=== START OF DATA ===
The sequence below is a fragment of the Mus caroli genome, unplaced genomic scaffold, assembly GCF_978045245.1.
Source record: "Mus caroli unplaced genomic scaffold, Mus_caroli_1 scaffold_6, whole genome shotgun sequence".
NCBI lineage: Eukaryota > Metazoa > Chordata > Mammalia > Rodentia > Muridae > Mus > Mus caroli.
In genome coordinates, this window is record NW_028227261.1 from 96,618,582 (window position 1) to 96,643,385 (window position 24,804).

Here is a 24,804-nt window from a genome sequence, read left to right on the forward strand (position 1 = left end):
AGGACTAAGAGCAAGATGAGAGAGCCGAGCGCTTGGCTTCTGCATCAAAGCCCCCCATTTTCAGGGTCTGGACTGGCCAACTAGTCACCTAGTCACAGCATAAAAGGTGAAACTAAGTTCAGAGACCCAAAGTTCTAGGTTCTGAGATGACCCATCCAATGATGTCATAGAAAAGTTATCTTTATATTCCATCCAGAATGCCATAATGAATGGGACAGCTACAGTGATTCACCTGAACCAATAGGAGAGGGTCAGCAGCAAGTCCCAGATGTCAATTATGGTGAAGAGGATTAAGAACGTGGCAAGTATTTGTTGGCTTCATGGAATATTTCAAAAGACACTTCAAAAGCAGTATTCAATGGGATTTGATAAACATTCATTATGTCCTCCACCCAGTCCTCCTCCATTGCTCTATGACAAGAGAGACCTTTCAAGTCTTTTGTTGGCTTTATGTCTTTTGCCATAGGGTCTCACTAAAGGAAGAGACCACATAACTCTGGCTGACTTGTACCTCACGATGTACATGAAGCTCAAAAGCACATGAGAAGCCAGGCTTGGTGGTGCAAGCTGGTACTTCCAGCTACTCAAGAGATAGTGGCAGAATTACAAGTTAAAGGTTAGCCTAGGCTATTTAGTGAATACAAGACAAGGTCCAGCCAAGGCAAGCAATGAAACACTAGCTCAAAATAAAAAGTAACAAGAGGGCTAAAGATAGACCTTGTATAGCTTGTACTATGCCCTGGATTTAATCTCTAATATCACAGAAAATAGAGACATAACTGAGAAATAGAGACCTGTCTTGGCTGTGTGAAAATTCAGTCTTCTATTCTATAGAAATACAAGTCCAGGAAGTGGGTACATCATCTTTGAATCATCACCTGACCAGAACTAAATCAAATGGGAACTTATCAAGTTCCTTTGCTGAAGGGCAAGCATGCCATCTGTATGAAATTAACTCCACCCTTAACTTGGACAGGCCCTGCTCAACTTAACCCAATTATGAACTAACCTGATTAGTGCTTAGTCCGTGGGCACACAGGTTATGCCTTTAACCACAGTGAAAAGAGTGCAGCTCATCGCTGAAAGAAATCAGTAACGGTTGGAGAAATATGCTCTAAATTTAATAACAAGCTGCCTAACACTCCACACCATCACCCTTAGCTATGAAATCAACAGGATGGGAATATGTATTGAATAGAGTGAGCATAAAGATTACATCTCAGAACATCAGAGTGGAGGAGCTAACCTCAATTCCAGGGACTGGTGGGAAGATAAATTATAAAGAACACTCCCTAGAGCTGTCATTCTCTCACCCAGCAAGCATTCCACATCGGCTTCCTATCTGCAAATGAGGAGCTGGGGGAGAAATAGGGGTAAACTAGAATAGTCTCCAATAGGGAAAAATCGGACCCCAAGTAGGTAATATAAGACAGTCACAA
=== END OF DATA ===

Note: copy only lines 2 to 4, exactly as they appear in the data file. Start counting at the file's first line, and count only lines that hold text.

Source record: "Mus caroli unplaced genomic scaffold, Mus_caroli_1 scaffold_6, whole genome shotgun sequence".
NCBI lineage: Eukaryota > Metazoa > Chordata > Mammalia > Rodentia > Muridae > Mus > Mus caroli.
In genome coordinates, this window is record NW_028227261.1 from 96,618,582 (window position 1) to 96,643,385 (window position 24,804).